Español || Français
      AQUASTAT Home        About AQUASTAT     FAO Water    Statistics at FAO

Featured products

Main Database
Dams
Global map of irrigation areas
Irrigation water use
Water and gender
Climate info tool
Institutions

Geographical entities

Countries, regions, river basins

Themes

Water resources
Water uses
Irrigation and drainage
Wastewater
Institutional framework
Other themes

Information type

Datasets
Publications
Summary tables
Maps and spatial data
Glossary

Info for the media

Did you know...?
Visualizations and infographics
SDG Target 6.4
KWIP
UNW Briefs
     

Read the full profile

Ukraine

Irrigation and drainage

Evolution of irrigation development

Irrigation in Ukraine has a long tradition, particularly in Crimea, where it dates back to the early centuries of the modern era. Major irrigation development also took place in the Middle Ages, during the Tatar Empire (thirteenth and fourteenth centuries), and again in the nineteenth century, when it expanded from Crimea to the steppes in the south of the country. Large irrigation schemes were built in the 1930s in eastern Soviet Ukraine, as part of the ‘electrification of the socialist state’ project. In 1967, the area equipped for irrigation was estimated at 667 000 ha.

The irrigation potential has been estimated at 5.5 million ha. The most suitable areas for irrigation development, from a technical and economic point of view, are: the coastal plain along the Black Sea coast between Odessa and the Danube Delta; the area between Odessa and the Southern Bug valley; central Crimea; and the coastal areas along the Sea of Azov.

In 1984, the irrigated areas in Ukraine amounted to 2.4 million ha. More than 50 percent of this total was concentrated in the four districts that border the Black Sea and the Sea of Azov. Other important regions for irrigation are the valleys of the Donets and of the Dnipro where supplementary irrigation is practiced in summer.

In 1992, the area equipped for irrigation covered about 2.6 million ha of which 0.5 million ha surface irrigation and 2.1 million ha sprinkler irrigation (Figure 3). Surface water was the only source of irrigation water and the reservoirs built on the main rivers, and particularly on the Dnipro river, provided water to the irrigated areas downstream through canals up to 500 km long. These canals also provided water to cities and industrial complexes in Crimea and in the far southwest of the country.


In 2013, total area equipped for irrigation was estimated at 2 169 000 ha (Ukrstat, 2014). In 1992, almost 80 percent used sprinkler irrigation technology. In 2003 actually irrigated area accounted for 731 400 ha, which was only about one third of the area equipped for irrigation in that year.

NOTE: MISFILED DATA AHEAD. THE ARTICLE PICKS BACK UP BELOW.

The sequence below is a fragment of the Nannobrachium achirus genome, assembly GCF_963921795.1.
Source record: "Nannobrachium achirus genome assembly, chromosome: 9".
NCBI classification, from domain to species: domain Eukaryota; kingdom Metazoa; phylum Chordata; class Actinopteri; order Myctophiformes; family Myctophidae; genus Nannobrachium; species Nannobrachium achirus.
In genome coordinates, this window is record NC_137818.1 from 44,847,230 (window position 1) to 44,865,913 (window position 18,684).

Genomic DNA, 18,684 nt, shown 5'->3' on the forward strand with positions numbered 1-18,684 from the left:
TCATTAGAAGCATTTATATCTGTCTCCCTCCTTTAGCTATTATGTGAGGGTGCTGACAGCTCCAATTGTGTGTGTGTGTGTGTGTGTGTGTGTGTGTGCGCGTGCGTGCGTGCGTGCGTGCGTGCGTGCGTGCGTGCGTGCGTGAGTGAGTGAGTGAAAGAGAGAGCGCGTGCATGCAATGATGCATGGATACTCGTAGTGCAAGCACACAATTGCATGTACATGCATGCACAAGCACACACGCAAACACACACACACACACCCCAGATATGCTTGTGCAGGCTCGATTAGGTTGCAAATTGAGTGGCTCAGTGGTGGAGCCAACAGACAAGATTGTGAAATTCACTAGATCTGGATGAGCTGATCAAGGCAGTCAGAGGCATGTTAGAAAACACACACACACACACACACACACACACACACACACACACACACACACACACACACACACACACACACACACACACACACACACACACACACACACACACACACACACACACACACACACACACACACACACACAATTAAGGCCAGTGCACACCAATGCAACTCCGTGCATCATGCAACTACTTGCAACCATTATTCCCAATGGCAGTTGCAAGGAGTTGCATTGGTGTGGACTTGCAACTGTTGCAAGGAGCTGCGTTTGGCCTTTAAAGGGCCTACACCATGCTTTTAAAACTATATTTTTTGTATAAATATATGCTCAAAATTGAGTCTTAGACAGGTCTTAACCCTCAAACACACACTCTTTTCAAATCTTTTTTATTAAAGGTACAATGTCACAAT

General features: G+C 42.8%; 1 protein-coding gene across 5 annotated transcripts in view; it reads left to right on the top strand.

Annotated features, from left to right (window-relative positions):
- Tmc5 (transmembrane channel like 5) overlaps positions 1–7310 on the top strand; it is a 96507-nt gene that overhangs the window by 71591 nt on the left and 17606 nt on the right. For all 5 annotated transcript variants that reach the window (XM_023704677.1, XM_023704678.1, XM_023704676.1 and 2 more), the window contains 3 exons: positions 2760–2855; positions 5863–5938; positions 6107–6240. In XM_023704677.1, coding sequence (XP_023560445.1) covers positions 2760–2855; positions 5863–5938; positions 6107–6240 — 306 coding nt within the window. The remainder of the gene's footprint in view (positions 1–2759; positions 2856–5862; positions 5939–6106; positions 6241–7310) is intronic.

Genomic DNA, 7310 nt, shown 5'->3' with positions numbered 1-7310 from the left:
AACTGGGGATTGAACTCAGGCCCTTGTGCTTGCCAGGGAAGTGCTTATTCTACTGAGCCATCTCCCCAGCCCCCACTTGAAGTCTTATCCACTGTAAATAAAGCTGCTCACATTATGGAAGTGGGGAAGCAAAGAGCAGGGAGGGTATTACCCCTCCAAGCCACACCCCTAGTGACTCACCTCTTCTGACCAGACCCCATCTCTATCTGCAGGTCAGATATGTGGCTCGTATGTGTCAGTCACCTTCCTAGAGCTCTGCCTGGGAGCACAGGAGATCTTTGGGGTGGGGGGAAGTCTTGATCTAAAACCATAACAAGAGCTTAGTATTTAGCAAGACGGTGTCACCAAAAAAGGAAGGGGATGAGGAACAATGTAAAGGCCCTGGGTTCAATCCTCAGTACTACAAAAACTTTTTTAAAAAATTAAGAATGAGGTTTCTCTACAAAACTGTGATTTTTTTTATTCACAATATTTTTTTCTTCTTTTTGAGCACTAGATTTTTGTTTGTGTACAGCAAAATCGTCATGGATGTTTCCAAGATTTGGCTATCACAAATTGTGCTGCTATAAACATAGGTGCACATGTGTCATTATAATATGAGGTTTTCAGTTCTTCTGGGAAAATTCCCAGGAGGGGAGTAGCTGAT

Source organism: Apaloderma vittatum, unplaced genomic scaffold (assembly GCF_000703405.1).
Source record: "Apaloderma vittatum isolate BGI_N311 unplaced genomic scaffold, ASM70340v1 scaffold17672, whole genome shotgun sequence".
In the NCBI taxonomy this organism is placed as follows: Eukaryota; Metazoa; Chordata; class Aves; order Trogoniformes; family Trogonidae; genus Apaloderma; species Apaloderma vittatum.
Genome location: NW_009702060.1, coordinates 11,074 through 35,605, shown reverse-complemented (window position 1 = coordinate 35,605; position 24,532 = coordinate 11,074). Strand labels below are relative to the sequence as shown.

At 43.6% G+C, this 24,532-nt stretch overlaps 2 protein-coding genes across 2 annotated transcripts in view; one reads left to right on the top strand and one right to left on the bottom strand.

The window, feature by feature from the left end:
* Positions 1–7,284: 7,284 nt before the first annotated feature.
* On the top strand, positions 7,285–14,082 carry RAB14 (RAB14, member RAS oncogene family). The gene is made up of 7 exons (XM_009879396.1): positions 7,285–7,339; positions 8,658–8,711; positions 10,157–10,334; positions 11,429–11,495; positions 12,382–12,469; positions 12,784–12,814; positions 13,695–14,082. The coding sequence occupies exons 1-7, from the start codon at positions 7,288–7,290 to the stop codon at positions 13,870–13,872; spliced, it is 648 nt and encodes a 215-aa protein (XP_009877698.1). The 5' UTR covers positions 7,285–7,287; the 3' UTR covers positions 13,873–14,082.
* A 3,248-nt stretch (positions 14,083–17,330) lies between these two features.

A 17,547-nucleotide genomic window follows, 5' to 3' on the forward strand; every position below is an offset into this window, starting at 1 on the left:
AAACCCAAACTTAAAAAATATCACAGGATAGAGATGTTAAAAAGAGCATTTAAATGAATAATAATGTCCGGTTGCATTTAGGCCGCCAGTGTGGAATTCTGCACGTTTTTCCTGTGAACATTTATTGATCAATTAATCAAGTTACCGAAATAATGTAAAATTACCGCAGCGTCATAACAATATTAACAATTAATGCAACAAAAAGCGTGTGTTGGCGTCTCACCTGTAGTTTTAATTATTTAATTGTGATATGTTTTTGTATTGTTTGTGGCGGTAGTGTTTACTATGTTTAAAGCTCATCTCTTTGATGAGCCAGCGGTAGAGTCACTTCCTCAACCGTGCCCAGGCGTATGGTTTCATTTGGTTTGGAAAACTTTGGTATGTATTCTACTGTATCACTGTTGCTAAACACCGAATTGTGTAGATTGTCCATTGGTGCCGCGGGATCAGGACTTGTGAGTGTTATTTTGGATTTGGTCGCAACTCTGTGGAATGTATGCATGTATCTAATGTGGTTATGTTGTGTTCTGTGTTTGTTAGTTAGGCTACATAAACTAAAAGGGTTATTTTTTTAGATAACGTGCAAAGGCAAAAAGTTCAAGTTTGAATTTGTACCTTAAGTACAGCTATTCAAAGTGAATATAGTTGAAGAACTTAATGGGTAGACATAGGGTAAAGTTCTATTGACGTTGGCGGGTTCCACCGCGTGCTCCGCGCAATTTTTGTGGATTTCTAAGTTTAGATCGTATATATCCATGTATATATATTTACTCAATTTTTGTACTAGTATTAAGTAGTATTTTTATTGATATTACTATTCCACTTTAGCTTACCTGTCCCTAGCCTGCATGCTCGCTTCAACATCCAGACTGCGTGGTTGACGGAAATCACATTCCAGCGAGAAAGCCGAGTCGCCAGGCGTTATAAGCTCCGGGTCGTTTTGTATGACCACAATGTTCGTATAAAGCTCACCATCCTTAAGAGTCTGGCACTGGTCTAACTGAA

Role of irrigation in agricultural production, economy and society

In 2003, the area equipped for irrigation was 731 400 ha, of which 25 percent were permanent grass and fodder, 14 percent cereals, 14 percent annual fodder, 10 percent fruit trees, 10 percent vegetables, 8 percent potatoes, 7 percent pulses, 6 percent sunflowers, 3 percent sugar beet and 3 percent rice (Table 5 and Figure 4).





Status and evolution of drainage systems

The first drainage works were introduced at the end of the eighteenth century in northwest Ukraine, then part of Poland. At that time, major canals were built mainly for communication and transport purposes, and the swamps were drained for cultivation. Drainage development has continued in the nineteenth and twentieth centuries.

In 1994, the drained area was estimated at 3.3 million ha, of which 63 percent was equipped with subsurface drains, mainly pipes (Table 5). About 1.8 million ha of irrigated land were equipped with drainage facilities to prevent salinization. In these areas, the groundwater level is kept at 1.5-3.0 m below the soil surface. In 2013, the total drained cultivated area is also estimated at 3.3 million ha.

     
   
   
             

^ go to top ^

       Quote as: FAO. 2016. AQUASTAT website. Food and Agriculture Organization of the United Nations (FAO). Website accessed on [yyyy/mm/dd].
      © FAO, 2016   |   Questions or feedback?    [email protected]
       Your access to AQUASTAT and use of any of its information or data is subject to the terms and conditions laid down in the User Agreement.